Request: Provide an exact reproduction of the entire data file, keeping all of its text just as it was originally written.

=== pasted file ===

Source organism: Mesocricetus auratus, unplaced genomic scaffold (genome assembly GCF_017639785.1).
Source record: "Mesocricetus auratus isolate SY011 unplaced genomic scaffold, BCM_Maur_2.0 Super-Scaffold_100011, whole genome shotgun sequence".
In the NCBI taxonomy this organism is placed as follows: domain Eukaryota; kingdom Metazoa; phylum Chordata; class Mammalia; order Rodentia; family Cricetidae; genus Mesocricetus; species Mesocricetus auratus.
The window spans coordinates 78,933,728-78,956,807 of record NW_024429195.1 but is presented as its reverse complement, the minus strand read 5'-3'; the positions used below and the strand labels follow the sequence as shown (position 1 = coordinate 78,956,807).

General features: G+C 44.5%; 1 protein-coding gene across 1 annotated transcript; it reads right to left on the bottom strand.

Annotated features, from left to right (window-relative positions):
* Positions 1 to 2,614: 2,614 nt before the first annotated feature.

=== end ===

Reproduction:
Source organism: Mesocricetus auratus, unplaced genomic scaffold (genome assembly GCF_017639785.1).
Source record: "Mesocricetus auratus isolate SY011 unplaced genomic scaffold, BCM_Maur_2.0 Super-Scaffold_100011, whole genome shotgun sequence".
In the NCBI taxonomy this organism is placed as follows: domain Eukaryota; kingdom Metazoa; phylum Chordata; class Mammalia; order Rodentia; family Cricetidae; genus Mesocricetus; species Mesocricetus auratus.
The window spans coordinates 78,933,728-78,956,807 of record NW_024429195.1 but is presented as its reverse complement, the minus strand read 5'-3'; the positions used below and the strand labels follow the sequence as shown (position 1 = coordinate 78,956,807).

General features: G+C 44.5%; 1 protein-coding gene across 1 annotated transcript; it reads right to left on the bottom strand.

Annotated features, from left to right (window-relative positions):
* Positions 1 to 2,614: 2,614 nt before the first annotated feature.